When considering the frequency of each statistical approach [Table 3], for the univariable analysis group, the three most common analyses were χ2 test, independent sample t-test, and one-way analysis of variance (ANOVA). The patterns of statistical use were not likely to be different among the four quartiles. According to the multivariable analysis group, linear regression, logistic regression, and two-way ANOVA were the three most common approaches. The three most common approaches in the advanced analysis group were survival analysis, repeated-measures ANOVA, and mixed-effect model.
|Table 3: The three most frequency of statistical approaches in international dental journals|
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This study also compared the use of statistics in laboratory-based (conducted under highly controlled conditions) and clinical research [Table 4]. The findings demonstrated that there were statistical differences in the use of narrative (p<0.001, Cramer’s V=0.207), descriptive (p<0.001, Cramer’s V=0.199), and advanced analyses (p=0.001, Cramer’s V=0.132) between the two types of research. The narrative approach was highly used in laboratory-based research articles (18.66%). However, clinical research was likely to use more descriptive and advanced analyses (92.32% and 26.30%, respectively). No significant difference was found in the use of univariable analyses (p=0.072) and multivariable analyses (p=0.076).
|Table 4: Analytical approaches employed in laboratory-based or clinical research|
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| Discussion|| |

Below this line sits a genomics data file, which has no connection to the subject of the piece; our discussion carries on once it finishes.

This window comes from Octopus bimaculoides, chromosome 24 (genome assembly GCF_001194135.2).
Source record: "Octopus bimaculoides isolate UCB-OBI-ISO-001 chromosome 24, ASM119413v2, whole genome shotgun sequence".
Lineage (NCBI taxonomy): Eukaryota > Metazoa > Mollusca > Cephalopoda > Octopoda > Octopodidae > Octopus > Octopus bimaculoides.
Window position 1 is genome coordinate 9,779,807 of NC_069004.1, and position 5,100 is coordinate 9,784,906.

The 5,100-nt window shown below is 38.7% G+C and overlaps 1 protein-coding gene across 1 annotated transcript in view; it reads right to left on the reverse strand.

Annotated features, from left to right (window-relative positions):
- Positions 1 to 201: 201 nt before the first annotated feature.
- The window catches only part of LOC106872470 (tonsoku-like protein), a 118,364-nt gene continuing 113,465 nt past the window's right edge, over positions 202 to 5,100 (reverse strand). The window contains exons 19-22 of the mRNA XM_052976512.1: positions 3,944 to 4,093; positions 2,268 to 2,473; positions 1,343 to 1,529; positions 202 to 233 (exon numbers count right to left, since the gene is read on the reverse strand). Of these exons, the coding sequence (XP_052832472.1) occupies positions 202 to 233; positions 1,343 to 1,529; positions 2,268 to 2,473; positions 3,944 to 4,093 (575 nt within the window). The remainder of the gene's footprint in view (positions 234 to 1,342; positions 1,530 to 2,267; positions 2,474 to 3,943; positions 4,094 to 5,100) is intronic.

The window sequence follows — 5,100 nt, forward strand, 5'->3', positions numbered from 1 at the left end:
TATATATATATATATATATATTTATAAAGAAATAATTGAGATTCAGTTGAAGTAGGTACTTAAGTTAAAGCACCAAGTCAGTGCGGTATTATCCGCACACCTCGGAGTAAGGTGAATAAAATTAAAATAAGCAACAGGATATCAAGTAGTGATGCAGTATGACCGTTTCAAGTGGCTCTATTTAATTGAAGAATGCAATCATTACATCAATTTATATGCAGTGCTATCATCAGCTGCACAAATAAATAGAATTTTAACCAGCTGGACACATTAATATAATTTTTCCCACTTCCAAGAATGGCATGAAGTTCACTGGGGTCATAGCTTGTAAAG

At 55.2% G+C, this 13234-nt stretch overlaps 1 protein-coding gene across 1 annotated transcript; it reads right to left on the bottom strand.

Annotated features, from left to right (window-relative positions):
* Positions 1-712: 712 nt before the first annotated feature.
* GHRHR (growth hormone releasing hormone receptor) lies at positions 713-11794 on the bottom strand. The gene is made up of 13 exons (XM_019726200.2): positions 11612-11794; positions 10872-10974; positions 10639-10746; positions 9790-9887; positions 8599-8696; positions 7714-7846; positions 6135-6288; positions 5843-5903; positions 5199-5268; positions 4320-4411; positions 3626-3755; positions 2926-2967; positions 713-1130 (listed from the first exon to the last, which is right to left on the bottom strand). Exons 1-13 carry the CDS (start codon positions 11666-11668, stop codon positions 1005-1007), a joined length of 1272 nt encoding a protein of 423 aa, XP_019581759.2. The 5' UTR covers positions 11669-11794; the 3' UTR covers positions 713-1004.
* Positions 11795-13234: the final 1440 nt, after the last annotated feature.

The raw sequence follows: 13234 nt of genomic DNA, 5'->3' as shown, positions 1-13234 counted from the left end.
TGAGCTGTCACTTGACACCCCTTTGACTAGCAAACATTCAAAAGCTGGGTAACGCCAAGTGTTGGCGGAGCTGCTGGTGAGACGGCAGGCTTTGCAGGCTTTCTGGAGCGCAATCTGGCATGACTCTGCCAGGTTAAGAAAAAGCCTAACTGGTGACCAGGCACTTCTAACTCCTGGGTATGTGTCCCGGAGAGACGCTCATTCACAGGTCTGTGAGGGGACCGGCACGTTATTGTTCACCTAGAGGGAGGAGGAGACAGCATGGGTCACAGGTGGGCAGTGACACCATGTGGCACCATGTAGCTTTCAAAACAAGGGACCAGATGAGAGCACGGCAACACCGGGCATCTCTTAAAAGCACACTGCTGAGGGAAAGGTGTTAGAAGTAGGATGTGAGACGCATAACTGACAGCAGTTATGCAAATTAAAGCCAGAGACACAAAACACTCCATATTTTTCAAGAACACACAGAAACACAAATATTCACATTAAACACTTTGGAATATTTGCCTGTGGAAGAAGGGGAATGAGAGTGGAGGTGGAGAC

This study found that there were significant differences in the use of statistical approaches among journal rankings in dentistry. Unsurprisingly, the percentage in the use of advanced statistics was significantly higher in Q1, compared with other journal rankings. Several complex issues cannot be answered with simple research designs, and advanced statistics were required to suit those complicated data. According to the descriptive analysis, the proportion of research studies in Q1 using descriptive analysis was significantly lower than that of the other quartiles. This could be a result of the high percentage in the use of advanced analyses in Q1, as descriptive analytics might not be necessary to construct understanding for the data from the advanced statistics.
When considering the pattern of statistical approaches used in each quartile, there seemed to be no differences in the three most frequent use for univariable, multivariable, and advanced analyses among those four quartiles. These data reflected the necessary to include those statistical approaches into a statistical course for dental curricula. For instance, if advanced statistics should be required for a dental program, a course director may decide to include survival analysis, repeated-measures ANOVA, mixed-effect model, and factor analysis, as presented in the standard statistics textbooks,,, rather than other statistical approaches. Furthermore, although there is no plan to include any of the advanced statistics, these data can also enable dental educators to select basic statistical approaches for the emphasis of the course.
The findings also demonstrated statistically significant higher percentage of the use of advanced statistics in clinical research, compared with laboratory-based studies. This could be resulted from the fact that research environment can be conveniently controlled in a laboratory, causing that there are fewer variables to be considered. In contrast, it is quite inconvenient to control environments in clinical settings, and therefore, there are many variables into considerations, compared with laboratory-based research. As a result, advanced statistics are likely to be employed in clinical research. This suggestion would be helpful for educators in designing a statistics course for a dental curriculum by considering whether it is laboratory-based or clinical program, according to the concept of outcome-based education.